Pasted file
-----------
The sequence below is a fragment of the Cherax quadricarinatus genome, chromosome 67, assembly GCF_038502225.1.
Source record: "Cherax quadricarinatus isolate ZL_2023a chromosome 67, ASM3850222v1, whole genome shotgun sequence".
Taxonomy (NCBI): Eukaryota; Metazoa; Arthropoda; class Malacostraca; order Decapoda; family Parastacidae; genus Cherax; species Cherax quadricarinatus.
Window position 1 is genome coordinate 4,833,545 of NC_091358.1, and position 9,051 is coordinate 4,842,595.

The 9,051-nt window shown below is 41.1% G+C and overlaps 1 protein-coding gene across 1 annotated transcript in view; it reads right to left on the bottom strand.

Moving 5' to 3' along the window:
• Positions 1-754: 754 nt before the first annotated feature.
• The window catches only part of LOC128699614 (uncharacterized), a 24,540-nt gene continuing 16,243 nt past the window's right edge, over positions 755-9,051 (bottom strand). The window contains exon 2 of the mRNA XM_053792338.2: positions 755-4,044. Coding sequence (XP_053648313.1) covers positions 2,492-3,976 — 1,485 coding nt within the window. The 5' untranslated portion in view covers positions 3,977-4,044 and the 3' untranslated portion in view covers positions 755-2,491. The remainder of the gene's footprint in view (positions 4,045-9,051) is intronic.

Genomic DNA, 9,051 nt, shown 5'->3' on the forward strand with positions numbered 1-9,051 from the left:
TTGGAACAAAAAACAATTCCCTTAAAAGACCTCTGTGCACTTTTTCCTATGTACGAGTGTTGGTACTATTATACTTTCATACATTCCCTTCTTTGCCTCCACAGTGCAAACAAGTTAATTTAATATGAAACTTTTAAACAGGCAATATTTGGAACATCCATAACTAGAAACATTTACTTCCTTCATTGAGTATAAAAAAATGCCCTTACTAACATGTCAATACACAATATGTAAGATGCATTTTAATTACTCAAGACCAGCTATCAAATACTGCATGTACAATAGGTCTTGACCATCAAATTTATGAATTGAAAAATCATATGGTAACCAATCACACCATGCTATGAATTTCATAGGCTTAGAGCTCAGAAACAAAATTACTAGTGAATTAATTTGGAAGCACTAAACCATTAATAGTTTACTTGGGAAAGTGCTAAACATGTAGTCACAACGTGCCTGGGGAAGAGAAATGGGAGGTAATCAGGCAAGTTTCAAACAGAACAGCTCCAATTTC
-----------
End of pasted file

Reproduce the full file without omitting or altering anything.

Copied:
The sequence below is a fragment of the Cherax quadricarinatus genome, chromosome 67, assembly GCF_038502225.1.
Source record: "Cherax quadricarinatus isolate ZL_2023a chromosome 67, ASM3850222v1, whole genome shotgun sequence".
Taxonomy (NCBI): Eukaryota; Metazoa; Arthropoda; class Malacostraca; order Decapoda; family Parastacidae; genus Cherax; species Cherax quadricarinatus.
Window position 1 is genome coordinate 4,833,545 of NC_091358.1, and position 9,051 is coordinate 4,842,595.

The 9,051-nt window shown below is 41.1% G+C and overlaps 1 protein-coding gene across 1 annotated transcript in view; it reads right to left on the bottom strand.

Moving 5' to 3' along the window:
• Positions 1-754: 754 nt before the first annotated feature.
• The window catches only part of LOC128699614 (uncharacterized), a 24,540-nt gene continuing 16,243 nt past the window's right edge, over positions 755-9,051 (bottom strand). The window contains exon 2 of the mRNA XM_053792338.2: positions 755-4,044. Coding sequence (XP_053648313.1) covers positions 2,492-3,976 — 1,485 coding nt within the window. The 5' untranslated portion in view covers positions 3,977-4,044 and the 3' untranslated portion in view covers positions 755-2,491. The remainder of the gene's footprint in view (positions 4,045-9,051) is intronic.

Genomic DNA, 9,051 nt, shown 5'->3' on the forward strand with positions numbered 1-9,051 from the left:
TTGGAACAAAAAACAATTCCCTTAAAAGACCTCTGTGCACTTTTTCCTATGTACGAGTGTTGGTACTATTATACTTTCATACATTCCCTTCTTTGCCTCCACAGTGCAAACAAGTTAATTTAATATGAAACTTTTAAACAGGCAATATTTGGAACATCCATAACTAGAAACATTTACTTCCTTCATTGAGTATAAAAAAATGCCCTTACTAACATGTCAATACACAATATGTAAGATGCATTTTAATTACTCAAGACCAGCTATCAAATACTGCATGTACAATAGGTCTTGACCATCAAATTTATGAATTGAAAAATCATATGGTAACCAATCACACCATGCTATGAATTTCATAGGCTTAGAGCTCAGAAACAAAATTACTAGTGAATTAATTTGGAAGCACTAAACCATTAATAGTTTACTTGGGAAAGTGCTAAACATGTAGTCACAACGTGCCTGGGGAAGAGAAATGGGAGGTAATCAGGCAAGTTTCAAACAGAACAGCTCCAATTTC